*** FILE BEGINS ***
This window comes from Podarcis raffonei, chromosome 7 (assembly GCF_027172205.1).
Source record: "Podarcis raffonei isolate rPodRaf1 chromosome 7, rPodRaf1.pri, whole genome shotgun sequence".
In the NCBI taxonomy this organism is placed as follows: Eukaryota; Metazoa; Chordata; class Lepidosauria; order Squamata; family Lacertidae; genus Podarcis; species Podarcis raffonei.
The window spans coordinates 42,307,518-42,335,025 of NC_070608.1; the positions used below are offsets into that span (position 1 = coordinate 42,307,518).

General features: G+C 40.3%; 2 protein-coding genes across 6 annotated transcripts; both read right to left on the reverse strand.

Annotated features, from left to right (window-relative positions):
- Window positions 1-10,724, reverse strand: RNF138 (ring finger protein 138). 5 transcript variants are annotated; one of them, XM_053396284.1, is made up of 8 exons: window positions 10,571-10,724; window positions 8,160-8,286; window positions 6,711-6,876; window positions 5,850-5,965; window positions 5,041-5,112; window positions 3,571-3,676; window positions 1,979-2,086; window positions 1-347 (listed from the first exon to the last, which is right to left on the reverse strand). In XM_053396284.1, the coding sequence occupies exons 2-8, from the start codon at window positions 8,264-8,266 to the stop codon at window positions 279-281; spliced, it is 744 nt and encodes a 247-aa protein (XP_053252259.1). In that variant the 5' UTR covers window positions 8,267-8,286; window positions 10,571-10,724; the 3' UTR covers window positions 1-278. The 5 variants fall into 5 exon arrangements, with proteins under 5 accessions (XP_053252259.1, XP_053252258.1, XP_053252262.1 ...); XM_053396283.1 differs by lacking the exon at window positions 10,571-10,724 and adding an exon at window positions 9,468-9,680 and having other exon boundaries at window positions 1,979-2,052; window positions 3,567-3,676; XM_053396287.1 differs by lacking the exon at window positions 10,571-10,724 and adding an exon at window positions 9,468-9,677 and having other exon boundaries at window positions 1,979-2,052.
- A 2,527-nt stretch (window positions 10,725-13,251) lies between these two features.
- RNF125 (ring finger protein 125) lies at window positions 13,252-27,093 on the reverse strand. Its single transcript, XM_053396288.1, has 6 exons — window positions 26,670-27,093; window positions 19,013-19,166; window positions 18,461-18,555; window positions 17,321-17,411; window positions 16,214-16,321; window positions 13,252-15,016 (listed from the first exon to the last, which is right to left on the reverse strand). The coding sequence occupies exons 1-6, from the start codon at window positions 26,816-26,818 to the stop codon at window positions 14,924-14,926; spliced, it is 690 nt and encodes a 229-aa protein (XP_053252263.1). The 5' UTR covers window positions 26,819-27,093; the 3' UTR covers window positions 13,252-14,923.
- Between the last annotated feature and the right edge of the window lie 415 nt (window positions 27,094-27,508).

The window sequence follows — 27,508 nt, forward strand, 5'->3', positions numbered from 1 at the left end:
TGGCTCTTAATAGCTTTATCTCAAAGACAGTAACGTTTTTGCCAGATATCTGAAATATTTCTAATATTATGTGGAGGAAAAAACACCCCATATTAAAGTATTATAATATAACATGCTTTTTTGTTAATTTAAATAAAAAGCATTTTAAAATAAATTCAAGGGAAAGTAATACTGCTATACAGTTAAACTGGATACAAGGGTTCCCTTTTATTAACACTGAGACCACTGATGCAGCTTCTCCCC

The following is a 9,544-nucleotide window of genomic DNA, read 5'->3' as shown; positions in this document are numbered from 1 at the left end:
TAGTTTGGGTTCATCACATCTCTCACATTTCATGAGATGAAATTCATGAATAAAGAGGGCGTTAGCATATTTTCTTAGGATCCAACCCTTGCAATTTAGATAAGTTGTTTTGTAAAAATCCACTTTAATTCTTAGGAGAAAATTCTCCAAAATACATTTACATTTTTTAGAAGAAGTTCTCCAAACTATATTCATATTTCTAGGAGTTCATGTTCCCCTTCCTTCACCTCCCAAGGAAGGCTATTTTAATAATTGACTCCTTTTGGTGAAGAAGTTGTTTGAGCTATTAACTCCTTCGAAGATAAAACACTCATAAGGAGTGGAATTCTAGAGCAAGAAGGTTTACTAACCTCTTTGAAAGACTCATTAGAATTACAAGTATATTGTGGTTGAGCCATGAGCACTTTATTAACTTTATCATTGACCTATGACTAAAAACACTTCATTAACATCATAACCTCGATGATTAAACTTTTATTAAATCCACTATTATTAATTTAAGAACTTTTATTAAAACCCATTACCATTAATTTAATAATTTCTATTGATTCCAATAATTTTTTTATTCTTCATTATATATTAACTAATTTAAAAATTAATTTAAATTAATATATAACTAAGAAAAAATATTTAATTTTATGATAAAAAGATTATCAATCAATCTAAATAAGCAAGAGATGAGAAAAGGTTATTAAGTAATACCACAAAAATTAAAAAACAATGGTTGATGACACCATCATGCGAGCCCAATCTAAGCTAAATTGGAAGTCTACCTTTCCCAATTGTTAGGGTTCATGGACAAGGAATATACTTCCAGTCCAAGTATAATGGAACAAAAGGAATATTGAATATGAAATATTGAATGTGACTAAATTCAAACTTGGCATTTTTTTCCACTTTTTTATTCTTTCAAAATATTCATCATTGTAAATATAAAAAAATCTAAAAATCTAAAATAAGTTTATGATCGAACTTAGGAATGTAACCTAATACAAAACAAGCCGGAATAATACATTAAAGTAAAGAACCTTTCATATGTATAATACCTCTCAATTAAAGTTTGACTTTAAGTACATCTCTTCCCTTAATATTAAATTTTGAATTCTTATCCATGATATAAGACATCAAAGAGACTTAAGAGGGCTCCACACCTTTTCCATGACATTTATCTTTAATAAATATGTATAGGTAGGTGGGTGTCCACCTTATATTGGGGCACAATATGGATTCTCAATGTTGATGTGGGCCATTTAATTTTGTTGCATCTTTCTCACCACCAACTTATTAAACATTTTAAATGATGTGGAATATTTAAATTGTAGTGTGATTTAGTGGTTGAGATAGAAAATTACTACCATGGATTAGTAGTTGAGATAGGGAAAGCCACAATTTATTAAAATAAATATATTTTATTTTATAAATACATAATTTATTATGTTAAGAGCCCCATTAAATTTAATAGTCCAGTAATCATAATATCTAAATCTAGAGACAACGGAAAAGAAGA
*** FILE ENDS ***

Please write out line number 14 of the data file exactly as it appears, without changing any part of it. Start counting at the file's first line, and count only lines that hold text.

TAGTTTGGGTTCATCACATCTCTCACATTTCATGAGATGAAATTCATGAATAAAGAGGGCGTTAGCATATTTTCTTAGGATCCAACCCTTGCAATTTAGATAAGTTGTTTTGTAAAAATCCACTTTAATTCTTAGGAGAAAATTCTCCAAAATACATTTACATTTTTTAGAAGAAGTTCTCCAAACTATATTCATATTTCTAGGAGTTCATGTTCCCCTTCCTTCACCTCCCAAGGAAGGCTATTTTAATAATTGACTCCTTTTGGTGAAGAAGTTGTTTGAGCTATTAACTCCTTCGAAGATAAAACACTCATAAGGAGTGGAATTCTAGAGCAAGAAGGTTTACTAACCTCTTTGAAAGACTCATTAGAATTACAAGTATATTGTGGTTGAGCCATGAGCACTTTATTAACTTTATCATTGACCTATGACTAAAAACACTTCATTAACATCATAACCTCGATGATTAAACTTTTATTAAATCCACTATTATTAATTTAAGAACTTTTATTAAAACCCATTACCATTAATTTAATAATTTCTATTGATTCCAATAATTTTTTTATTCTTCATTATATATTAACTAATTTAAAAATTAATTTAAATTAATATATAACTAAGAAAAAATATTTAATTTTATGATAAAAAGATTATCAATCAATCTAAATAAGCAAGAGATGAGAAAAGGTTATTAAGTAATACCACAAAAATTAAAAAACAATGGTTGATGACACCATCATGCGAGCCCAATCTAAGCTAAATTGGAAGTCTACCTTTCCCAATTGTTAGGGTTCATGGACAAGGAATATACTTCCAGTCCAAGTATAATGGAACAAAAGGAATATTGAATATGAAATATTGAATGTGACTAAATTCAAACTTGGCATTTTTTTCCACTTTTTTATTCTTTCAAAATATTCATCATTGTAAATATAAAAAAATCTAAAAATCTAAAATAAGTTTATGATCGAACTTAGGAATGTAACCTAATACAAAACAAGCCGGAATAATACATTAAAGTAAAGAACCTTTCATATGTATAATACCTCTCAATTAAAGTTTGACTTTAAGTACATCTCTTCCCTTAATATTAAATTTTGAATTCTTATCCATGATATAAGACATCAAAGAGACTTAAGAGGGCTCCACACCTTTTCCATGACATTTATCTTTAATAAATATGTATAGGTAGGTGGGTGTCCACCTTATATTGGGGCACAATATGGATTCTCAATGTTGATGTGGGCCATTTAATTTTGTTGCATCTTTCTCACCACCAACTTATTAAACATTTTAAATGATGTGGAATATTTAAATTGTAGTGTGATTTAGTGGTTGAGATAGAAAATTACTACCATGGATTAGTAGTTGAGATAGGGAAAGCCACAATTTATTAAAATAAATATATTTTATTTTATAAATACATAATTTATTATGTTAAGAGCCCCATTAAATTTAATAGTCCAGTAATCATAATATCTAAATCTAGAGACAACGGAAAAGAAGA